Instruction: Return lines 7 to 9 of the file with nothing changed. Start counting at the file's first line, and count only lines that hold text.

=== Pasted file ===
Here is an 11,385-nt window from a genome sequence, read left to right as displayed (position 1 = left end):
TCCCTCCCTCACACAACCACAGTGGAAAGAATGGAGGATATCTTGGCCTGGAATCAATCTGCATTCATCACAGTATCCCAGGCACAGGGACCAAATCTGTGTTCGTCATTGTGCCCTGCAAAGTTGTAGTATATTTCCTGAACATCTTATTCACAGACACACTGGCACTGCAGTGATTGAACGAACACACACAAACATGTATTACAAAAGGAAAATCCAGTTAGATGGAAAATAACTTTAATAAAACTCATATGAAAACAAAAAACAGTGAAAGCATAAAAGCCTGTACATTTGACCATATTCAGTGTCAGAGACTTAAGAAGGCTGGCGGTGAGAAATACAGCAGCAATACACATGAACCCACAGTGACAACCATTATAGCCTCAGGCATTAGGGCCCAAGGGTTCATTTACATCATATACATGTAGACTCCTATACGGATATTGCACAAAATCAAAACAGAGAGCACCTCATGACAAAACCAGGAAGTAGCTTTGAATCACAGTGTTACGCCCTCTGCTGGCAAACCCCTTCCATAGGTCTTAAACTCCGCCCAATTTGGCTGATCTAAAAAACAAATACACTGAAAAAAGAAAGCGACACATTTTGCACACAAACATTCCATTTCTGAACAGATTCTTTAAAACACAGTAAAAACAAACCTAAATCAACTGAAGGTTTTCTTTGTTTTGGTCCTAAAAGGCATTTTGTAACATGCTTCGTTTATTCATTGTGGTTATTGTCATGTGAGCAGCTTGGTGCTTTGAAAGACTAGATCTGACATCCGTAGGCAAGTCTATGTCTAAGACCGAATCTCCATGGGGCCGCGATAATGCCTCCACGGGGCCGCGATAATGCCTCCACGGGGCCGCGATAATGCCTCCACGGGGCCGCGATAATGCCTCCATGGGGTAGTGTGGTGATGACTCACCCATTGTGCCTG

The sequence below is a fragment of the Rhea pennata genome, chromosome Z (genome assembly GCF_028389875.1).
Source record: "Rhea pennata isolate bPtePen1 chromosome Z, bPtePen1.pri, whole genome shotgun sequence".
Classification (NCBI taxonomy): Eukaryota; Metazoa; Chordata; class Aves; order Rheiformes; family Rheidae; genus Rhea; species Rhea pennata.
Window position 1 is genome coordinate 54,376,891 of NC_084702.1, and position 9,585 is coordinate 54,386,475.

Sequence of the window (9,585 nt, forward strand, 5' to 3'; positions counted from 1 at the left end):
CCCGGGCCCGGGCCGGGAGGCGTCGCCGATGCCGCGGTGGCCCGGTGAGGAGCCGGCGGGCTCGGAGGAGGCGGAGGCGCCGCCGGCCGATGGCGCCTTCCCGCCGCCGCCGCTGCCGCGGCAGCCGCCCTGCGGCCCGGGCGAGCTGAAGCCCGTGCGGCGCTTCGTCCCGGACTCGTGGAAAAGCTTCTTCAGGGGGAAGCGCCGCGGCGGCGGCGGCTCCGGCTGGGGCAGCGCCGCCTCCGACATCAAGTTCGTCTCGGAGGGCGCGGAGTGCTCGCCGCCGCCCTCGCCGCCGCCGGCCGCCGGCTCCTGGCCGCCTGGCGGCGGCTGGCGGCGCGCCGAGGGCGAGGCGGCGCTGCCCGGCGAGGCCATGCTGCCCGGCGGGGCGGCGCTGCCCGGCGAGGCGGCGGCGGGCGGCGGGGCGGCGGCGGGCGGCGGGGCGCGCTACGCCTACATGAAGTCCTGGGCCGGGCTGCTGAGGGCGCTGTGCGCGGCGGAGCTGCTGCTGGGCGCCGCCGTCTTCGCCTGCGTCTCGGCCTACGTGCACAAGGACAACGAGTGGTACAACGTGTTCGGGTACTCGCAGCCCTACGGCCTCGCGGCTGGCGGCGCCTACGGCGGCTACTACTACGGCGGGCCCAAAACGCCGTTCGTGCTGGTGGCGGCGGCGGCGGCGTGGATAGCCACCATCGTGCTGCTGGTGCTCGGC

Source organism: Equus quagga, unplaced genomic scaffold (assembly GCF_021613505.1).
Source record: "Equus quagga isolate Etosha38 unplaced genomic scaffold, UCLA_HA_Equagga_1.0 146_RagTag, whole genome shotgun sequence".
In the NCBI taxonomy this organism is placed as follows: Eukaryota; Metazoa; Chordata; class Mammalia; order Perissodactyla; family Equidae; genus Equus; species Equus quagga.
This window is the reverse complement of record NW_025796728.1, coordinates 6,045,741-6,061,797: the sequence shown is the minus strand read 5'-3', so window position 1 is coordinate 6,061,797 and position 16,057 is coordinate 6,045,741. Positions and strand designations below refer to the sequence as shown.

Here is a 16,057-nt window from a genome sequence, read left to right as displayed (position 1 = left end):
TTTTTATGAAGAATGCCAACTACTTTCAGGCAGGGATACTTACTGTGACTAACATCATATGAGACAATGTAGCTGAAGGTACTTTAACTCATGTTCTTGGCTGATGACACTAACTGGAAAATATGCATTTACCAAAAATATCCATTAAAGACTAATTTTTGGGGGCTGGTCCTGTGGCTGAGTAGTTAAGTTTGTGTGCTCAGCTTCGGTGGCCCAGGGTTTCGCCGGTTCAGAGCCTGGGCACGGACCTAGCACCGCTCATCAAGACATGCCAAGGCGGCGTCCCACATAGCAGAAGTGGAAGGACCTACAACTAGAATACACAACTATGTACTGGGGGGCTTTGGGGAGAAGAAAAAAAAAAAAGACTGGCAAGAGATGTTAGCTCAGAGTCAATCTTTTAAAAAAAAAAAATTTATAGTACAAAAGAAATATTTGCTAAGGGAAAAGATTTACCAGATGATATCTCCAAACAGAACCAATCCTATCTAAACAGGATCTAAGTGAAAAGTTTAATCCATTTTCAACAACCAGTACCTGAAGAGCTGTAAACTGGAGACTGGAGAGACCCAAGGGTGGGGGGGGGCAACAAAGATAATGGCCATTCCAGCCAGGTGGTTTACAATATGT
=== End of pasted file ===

Sequence of the window (9,585 nt, forward strand, 5' to 3'; positions counted from 1 at the left end):
CCCGGGCCCGGGCCGGGAGGCGTCGCCGATGCCGCGGTGGCCCGGTGAGGAGCCGGCGGGCTCGGAGGAGGCGGAGGCGCCGCCGGCCGATGGCGCCTTCCCGCCGCCGCCGCTGCCGCGGCAGCCGCCCTGCGGCCCGGGCGAGCTGAAGCCCGTGCGGCGCTTCGTCCCGGACTCGTGGAAAAGCTTCTTCAGGGGGAAGCGCCGCGGCGGCGGCGGCTCCGGCTGGGGCAGCGCCGCCTCCGACATCAAGTTCGTCTCGGAGGGCGCGGAGTGCTCGCCGCCGCCCTCGCCGCCGCCGGCCGCCGGCTCCTGGCCGCCTGGCGGCGGCTGGCGGCGCGCCGAGGGCGAGGCGGCGCTGCCCGGCGAGGCCATGCTGCCCGGCGGGGCGGCGCTGCCCGGCGAGGCGGCGGCGGGCGGCGGGGCGGCGGCGGGCGGCGGGGCGCGCTACGCCTACATGAAGTCCTGGGCCGGGCTGCTGAGGGCGCTGTGCGCGGCGGAGCTGCTGCTGGGCGCCGCCGTCTTCGCCTGCGTCTCGGCCTACGTGCACAAGGACAACGAGTGGTACAACGTGTTCGGGTACTCGCAGCCCTACGGCCTCGCGGCTGGCGGCGCCTACGGCGGCTACTACTACGGCGGGCCCAAAACGCCGTTCGTGCTGGTGGCGGCGGCGGCGGCGTGGATAGCCACCATCGTGCTGCTGGTGCTCGGC

Source organism: Equus quagga, unplaced genomic scaffold (assembly GCF_021613505.1).